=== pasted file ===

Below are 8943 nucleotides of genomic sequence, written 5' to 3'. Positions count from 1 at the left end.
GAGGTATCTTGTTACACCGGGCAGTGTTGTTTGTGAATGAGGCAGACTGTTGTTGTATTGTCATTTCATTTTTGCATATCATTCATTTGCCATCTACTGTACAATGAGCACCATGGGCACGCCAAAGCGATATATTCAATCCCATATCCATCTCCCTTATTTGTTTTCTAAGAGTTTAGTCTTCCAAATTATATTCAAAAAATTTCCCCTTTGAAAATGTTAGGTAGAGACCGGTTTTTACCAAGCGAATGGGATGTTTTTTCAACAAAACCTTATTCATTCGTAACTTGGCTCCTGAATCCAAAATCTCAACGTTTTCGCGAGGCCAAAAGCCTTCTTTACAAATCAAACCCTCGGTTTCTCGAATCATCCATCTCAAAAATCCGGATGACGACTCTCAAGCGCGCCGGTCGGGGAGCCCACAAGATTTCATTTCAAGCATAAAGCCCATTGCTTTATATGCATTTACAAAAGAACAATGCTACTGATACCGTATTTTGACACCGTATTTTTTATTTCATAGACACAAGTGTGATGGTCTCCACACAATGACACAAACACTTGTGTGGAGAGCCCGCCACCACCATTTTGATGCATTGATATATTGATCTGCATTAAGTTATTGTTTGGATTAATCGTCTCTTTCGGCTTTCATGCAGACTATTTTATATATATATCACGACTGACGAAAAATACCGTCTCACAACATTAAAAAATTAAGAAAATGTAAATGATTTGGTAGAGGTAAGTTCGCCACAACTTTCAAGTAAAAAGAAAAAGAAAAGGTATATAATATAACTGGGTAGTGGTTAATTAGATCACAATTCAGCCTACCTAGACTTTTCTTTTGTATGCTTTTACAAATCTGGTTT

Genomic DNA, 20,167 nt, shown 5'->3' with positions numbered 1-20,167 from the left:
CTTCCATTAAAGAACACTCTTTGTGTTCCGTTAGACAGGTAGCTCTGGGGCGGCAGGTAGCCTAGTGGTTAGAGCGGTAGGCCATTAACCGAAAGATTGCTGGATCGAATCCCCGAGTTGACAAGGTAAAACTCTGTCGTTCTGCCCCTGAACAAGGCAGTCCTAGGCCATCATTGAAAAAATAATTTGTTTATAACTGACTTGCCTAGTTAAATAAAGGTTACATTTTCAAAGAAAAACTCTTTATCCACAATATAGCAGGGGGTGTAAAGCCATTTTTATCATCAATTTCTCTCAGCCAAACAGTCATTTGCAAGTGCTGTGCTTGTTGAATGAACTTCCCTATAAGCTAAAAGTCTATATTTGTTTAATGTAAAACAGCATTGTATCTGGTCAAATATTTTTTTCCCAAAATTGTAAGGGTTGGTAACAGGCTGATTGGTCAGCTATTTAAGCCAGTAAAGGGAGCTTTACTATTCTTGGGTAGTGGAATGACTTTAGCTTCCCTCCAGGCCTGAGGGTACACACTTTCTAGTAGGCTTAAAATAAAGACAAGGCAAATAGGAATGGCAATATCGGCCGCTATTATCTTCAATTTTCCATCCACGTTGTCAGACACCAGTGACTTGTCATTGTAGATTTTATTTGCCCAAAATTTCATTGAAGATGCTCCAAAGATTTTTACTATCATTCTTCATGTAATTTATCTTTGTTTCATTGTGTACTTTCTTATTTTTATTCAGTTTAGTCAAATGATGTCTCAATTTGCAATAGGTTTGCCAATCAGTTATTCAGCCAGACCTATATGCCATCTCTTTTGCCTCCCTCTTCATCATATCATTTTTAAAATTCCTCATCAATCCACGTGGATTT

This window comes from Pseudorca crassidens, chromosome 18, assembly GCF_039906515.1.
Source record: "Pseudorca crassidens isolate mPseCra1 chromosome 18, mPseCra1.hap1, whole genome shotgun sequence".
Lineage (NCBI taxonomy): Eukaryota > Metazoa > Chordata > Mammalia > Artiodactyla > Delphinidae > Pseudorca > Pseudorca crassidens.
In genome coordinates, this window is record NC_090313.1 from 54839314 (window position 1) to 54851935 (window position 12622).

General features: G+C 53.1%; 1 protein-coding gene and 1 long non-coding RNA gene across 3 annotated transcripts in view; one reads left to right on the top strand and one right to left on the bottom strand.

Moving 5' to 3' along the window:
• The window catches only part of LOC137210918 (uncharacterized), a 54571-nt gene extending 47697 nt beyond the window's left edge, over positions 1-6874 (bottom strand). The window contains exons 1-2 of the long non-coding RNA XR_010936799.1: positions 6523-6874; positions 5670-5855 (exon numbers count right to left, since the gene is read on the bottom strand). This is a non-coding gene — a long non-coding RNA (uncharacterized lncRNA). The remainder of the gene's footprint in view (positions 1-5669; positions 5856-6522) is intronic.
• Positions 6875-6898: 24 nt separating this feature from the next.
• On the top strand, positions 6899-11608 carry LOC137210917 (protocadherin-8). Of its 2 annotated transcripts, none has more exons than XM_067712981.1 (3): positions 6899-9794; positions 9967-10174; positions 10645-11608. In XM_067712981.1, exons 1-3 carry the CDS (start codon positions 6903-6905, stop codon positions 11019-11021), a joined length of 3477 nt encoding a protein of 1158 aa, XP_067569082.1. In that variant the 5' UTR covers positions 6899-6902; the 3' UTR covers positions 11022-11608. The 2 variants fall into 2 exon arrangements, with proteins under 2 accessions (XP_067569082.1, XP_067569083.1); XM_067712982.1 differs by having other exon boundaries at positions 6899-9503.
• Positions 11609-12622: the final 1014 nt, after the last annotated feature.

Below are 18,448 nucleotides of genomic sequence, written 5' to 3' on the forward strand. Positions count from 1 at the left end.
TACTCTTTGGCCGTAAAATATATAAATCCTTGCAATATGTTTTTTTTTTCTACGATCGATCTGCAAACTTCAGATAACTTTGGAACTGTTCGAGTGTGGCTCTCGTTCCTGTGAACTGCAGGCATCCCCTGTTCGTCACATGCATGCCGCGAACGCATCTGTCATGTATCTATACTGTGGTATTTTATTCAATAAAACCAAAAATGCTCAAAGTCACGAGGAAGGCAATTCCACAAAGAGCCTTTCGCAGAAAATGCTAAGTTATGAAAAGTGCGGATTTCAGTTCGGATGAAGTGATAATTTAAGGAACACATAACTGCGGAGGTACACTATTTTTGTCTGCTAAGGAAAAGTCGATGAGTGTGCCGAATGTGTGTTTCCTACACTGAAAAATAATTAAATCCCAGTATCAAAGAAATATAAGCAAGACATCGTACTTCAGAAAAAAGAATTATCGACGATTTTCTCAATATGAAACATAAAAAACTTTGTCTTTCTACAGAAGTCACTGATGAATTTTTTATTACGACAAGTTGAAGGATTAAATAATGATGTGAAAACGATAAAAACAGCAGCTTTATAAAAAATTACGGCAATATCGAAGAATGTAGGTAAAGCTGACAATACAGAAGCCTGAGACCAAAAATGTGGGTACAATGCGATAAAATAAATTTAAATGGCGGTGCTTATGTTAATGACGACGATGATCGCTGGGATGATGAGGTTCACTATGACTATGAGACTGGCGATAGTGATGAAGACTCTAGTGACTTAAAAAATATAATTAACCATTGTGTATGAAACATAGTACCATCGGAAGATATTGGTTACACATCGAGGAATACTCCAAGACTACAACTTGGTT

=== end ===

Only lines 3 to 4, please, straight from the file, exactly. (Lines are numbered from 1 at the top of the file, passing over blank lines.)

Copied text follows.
Genomic DNA, 20,167 nt, shown 5'->3' with positions numbered 1-20,167 from the left:
CTTCCATTAAAGAACACTCTTTGTGTTCCGTTAGACAGGTAGCTCTGGGGCGGCAGGTAGCCTAGTGGTTAGAGCGGTAGGCCATTAACCGAAAGATTGCTGGATCGAATCCCCGAGTTGACAAGGTAAAACTCTGTCGTTCTGCCCCTGAACAAGGCAGTCCTAGGCCATCATTGAAAAAATAATTTGTTTATAACTGACTTGCCTAGTTAAATAAAGGTTACATTTTCAAAGAAAAACTCTTTATCCACAATATAGCAGGGGGTGTAAAGCCATTTTTATCATCAATTTCTCTCAGCCAAACAGTCATTTGCAAGTGCTGTGCTTGTTGAATGAACTTCCCTATAAGCTAAAAGTCTATATTTGTTTAATGTAAAACAGCATTGTATCTGGTCAAATATTTTTTTCCCAAAATTGTAAGGGTTGGTAACAGGCTGATTGGTCAGCTATTTAAGCCAGTAAAGGGAGCTTTACTATTCTTGGGTAGTGGAATGACTTTAGCTTCCCTCCAGGCCTGAGGGTACACACTTTCTAGTAGGCTTAAAATAAAGACAAGGCAAATAGGAATGGCAATATCGGCCGCTATTATCTTCAATTTTCCATCCACGTTGTCAGACACCAGTGACTTGTCATTGTAGATTTTATTTGCCCAAAATTTCATTGAAGATGCTCCAAAGATTTTTACTATCATTCTTCATGTAATTTATCTTTGTTTCATTGTGTACTTTCTTATTTTTATTCAGTTTAGTCAAATGATGTCTCAATTTGCAATAGGTTTGCCAATCAGTTATTCAGCCAGACCTATATGCCATCTCTTTTGCCTCCCTCTTCATCATATCATTTTTAAAATTCCTCATCAATCCACGTGGATTT